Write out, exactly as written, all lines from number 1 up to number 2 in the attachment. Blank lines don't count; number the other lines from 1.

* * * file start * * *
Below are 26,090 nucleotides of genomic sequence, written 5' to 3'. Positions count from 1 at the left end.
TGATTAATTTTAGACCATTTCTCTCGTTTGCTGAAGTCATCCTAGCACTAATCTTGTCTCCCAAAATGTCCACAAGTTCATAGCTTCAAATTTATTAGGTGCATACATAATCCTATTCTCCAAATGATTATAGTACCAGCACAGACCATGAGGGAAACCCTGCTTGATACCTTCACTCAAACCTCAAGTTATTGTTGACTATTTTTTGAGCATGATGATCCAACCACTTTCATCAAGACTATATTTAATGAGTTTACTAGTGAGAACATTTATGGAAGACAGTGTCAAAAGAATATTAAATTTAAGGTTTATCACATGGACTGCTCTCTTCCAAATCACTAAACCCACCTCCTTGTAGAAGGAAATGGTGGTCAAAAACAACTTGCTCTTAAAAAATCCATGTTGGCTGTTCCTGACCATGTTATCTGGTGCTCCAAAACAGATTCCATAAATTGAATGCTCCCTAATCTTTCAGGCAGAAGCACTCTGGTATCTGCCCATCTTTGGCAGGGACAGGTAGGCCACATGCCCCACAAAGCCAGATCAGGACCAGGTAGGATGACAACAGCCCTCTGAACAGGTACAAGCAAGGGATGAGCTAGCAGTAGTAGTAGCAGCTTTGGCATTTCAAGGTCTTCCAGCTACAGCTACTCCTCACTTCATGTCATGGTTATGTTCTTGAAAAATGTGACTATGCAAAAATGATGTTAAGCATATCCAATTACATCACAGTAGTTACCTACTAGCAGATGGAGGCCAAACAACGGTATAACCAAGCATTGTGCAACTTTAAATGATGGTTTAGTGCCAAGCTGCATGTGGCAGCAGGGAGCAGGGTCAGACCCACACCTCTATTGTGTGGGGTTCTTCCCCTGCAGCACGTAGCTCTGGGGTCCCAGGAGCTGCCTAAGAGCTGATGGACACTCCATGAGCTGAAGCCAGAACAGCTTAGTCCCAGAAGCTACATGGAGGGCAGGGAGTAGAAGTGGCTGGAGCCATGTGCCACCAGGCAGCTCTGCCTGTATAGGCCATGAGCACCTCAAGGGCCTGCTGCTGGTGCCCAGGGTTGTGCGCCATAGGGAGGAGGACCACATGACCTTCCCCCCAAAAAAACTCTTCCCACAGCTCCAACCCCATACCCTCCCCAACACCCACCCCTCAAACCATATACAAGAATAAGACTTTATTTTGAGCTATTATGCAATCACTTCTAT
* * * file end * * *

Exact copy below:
Below are 26,090 nucleotides of genomic sequence, written 5' to 3'. Positions count from 1 at the left end.
TGATTAATTTTAGACCATTTCTCTCGTTTGCTGAAGTCATCCTAGCACTAATCTTGTCTCCCAAAATGTCCACAAGTTCATAGCTTCAAATTTATTAGGTGCATACATAATCCTATTCTCCAAATGATTATAGTACCAGCACAGACCATGAGGGAAACCCTGCTTGATACCTTCACTCAAACCTCAAGTTATTGTTGACTATTTTTTGAGCATGATGATCCAACCACTTTCATCAAGACTATATTTAATGAGTTTACTAGTGAGAACATTTATGGAAGACAGTGTCAAAAGAATATTAAATTTAAGGTTTATCACATGGACTGCTCTCTTCCAAATCACTAAACCCACCTCCTTGTAGAAGGAAATGGTGGTCAAAAACAACTTGCTCTTAAAAAATCCATGTTGGCTGTTCCTGACCATGTTATCTGGTGCTCCAAAACAGATTCCATAAATTGAATGCTCCCTAATCTTTCAGGCAGAAGCACTCTGGTATCTGCCCATCTTTGGCAGGGACAGGTAGGCCACATGCCCCACAAAGCCAGATCAGGACCAGGTAGGATGACAACAGCCCTCTGAACAGGTACAAGCAAGGGATGAGCTAGCAGTAGTAGTAGCAGCTTTGGCATTTCAAGGTCTTCCAGCTACAGCTACTCCTCACTTCATGTCATGGTTATGTTCTTGAAAAATGTGACTATGCAAAAATGATGTTAAGCATATCCAATTACATCACAGTAGTTACCTACTAGCAGATGGAGGCCAAACAACGGTATAACCAAGCATTGTGCAACTTTAAATGATGGTTTAGTGCCAAGCTGCATGTGGCAGCAGGGAGCAGGGTCAGACCCACACCTCTATTGTGTGGGGTTCTTCCCCTGCAGCACGTAGCTCTGGGGTCCCAGGAGCTGCCTAAGAGCTGATGGACACTCCATGAGCTGAAGCCAGAACAGCTTAGTCCCAGAAGCTACATGGAGGGCAGGGAGTAGAAGTGGCTGGAGCCATGTGCCACCAGGCAGCTCTGCCTGTATAGGCCATGAGCACCTCAAGGGCCTGCTGCTGGTGCCCAGGGTTGTGCGCCATAGGGAGGAGGACCACATGACCTTCCCCCCAAAAAAACTCTTCCCACAGCTCCAACCCCATACCCTCCCCAACACCCACCCCTCAAACCATATACAAGAATAAGACTTTATTTTGAGCTATTATGCAATCACTTCTAT